At the Cathode,
2H+ + 2e– → H2
At the Anode,
40H– – 4e–→ 2H2O+O2.
5. Classify the following oxides into three types and name the types.
(CaO, MgO, CO2, SO3, Na2O, ZnO, Al2O3, Fe2O3)
Answer: Oxides are of three types. Find the types with the examples:
1) Acidic Oxide- Carbon Dioxide (CO2) and Sulphur trioxide (SO3).
2) Basic Oxides- Calcium Oxide (CaO), Magnesium Oxide (MgO) and Sodium Oxide (Na2O)
3) Amphoteric Oxides- Zinc Oxide (ZnO), Aluminum Oxide (Al2O3) and Ferric Oxide (Fe2O3).
6. Show the dissociation of the following compounds on dissolving in water, with the help of chemical equation and write whether the proportion of dissociation is small or large. (Sodium chloride)
Answer: NaCl (s)+ H20(aq)→ Na+ (aqueous) + Cl– (aqueous) + H2O(l)
When NaCl reacts with the water the Na+ part of the solution is attracted to the oxygen side of the water molecules and the Cl– part moves towards the hydrogen side of the water molecules.
7. Write down the concentration of the solution in g/L and mol/L.
7.3g HCl in 100ml solution
Answer: Concentration of HCL in g L-1 = mass of solute in grams / volume of HCl in litre = (7.3 × 1000) / 100 = 73 g L-1
Thus, 7.3g HCl in 100ml solution7.3g HCl in 100ml solution = 73 g L-1
Molecular mass of HCl = 1 + 35.5= 36.5
Meanwhile. Molarity = mass of the solute in moles / volume of HCl in L
= (7.3 × 1000) / (36.5 × 100) = 2 mol L-1
Therefore, in moles per litre 7.3g HCl in 100ml solution7.3g HCl in 100ml solution = 2 mol L-1 .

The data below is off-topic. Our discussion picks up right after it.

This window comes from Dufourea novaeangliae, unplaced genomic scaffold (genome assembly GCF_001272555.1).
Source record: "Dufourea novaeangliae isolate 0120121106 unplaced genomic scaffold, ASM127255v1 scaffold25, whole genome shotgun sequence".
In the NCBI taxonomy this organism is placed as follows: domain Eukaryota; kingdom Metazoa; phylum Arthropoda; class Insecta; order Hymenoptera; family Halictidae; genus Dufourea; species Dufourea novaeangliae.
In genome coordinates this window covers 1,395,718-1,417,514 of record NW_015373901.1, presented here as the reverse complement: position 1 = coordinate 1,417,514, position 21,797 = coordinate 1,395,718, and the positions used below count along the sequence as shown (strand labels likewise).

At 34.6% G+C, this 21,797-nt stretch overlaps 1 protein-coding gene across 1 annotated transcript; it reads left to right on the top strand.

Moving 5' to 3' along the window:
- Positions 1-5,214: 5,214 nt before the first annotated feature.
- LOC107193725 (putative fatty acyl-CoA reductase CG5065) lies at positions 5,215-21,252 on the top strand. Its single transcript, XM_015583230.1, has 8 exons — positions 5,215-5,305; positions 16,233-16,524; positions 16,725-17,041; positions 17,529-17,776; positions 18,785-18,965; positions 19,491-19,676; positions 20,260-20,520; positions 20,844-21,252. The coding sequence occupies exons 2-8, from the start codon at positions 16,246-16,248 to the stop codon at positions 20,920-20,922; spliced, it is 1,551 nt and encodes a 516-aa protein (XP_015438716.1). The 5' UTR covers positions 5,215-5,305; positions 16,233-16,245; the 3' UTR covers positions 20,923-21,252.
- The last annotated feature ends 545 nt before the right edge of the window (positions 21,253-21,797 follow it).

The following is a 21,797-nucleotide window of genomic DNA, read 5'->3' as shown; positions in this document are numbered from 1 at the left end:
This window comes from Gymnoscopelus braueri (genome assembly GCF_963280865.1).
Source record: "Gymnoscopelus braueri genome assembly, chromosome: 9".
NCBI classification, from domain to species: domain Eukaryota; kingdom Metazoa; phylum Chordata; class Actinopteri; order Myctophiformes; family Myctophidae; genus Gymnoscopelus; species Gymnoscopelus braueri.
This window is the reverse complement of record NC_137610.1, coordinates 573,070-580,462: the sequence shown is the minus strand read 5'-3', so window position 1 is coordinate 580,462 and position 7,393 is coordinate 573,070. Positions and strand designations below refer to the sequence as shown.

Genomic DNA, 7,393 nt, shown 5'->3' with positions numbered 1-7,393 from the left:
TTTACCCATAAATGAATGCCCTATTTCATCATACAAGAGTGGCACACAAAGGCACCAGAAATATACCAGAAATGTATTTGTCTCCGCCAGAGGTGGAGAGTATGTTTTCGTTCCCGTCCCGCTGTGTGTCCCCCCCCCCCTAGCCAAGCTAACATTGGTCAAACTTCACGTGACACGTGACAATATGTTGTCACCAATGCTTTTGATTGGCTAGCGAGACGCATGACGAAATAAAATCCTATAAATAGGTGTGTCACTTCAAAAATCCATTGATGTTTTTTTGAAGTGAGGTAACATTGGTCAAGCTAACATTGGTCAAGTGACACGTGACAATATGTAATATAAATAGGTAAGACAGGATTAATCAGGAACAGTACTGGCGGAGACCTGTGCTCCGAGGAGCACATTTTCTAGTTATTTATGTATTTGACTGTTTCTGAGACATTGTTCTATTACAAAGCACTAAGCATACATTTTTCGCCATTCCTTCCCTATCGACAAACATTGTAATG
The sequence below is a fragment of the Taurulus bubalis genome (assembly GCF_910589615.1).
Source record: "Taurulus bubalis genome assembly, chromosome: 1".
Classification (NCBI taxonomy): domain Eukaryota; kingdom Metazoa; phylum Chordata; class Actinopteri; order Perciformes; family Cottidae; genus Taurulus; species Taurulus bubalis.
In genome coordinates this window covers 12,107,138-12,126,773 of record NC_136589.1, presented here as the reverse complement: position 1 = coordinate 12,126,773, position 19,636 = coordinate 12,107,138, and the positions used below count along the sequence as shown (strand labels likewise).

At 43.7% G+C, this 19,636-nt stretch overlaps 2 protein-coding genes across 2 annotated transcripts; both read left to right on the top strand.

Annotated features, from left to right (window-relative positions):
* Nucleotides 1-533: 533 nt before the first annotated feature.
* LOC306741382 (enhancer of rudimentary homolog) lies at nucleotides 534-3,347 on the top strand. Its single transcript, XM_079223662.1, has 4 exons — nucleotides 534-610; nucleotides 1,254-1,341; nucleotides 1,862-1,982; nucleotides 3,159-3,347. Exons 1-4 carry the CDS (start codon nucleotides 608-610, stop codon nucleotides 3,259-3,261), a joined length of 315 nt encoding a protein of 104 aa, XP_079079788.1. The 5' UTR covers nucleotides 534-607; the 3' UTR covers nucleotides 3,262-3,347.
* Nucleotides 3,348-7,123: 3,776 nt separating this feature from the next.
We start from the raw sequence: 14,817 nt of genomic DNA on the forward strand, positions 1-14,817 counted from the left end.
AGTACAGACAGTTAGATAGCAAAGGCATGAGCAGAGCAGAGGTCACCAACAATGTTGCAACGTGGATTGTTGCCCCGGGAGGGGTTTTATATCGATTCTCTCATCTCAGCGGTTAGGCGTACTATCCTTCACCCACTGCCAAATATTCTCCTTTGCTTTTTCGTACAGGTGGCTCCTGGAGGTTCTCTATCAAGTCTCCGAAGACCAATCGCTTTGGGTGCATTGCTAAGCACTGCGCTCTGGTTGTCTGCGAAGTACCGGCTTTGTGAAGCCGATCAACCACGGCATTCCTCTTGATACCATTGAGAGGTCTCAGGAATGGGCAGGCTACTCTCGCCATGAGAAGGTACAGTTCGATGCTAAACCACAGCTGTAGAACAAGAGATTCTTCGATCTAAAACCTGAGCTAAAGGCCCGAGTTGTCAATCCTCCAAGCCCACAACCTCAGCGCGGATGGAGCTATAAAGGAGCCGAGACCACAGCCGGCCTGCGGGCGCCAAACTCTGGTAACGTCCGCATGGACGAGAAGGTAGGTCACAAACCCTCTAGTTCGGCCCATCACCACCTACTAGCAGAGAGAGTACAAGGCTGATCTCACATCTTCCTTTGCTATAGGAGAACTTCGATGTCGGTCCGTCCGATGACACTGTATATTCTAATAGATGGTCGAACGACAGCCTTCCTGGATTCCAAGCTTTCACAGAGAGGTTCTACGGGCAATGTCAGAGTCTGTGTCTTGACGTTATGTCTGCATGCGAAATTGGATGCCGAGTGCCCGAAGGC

8. Classify the acids according to their basicity and give one example
of each type.
Answer: Basicity is the number of H+ ions obtainable by the dissociation of one molecule of an acid. On the basis of basicity, acids are divided into monobasic, dibasic and tribasic acids.
Mono-basic Acids – Acids that on ionisation produce one hydronium ion, which further produces one hydrogen ion when it reacts with water. Examples are HCl and HNO3.
Di-Basic Acids- They produce two hydronium ions on ionisation and react with water to produce two hydrogen ions. Examples: H2SO4, H2CO3.
Tri-basic Acids- produces three hydronium ions on ionisation, which further produces three hydrogen ions when it reacts with water. H3PO4, H3PO3 are examples.
9. What is meant by neutralization? Give two examples from everyday life of the neutralization reaction.
Answer: A reaction in which an acid and a base react to produce salt and water is known as neutralization. This involves the combination of H+ ions and OH– ions.
Neutralization of a strong base and strong acid has pH = 7.
Neutralization of a strong acid and a weak base has pH < 7.
Neutralization of a strong base and a weak acid has pH > 7.
HX + BOH → BX + H2O
Acid + Base → Salt + Water
When a solution is neutralized salts are formed from equal weights of base and acid.
Examples of application of Neutralization in daily life.
- pH in our digestive system- If you get an acidic stomach due to too much spicy food, you can take an antacid to relieve it. Antacid is alkaline in nature and will help to neutralize the acidic nature of the stomach. You can also have magnesium hydroxide or milk of magnesia and sodium hydrogen carbonate ( baking soda).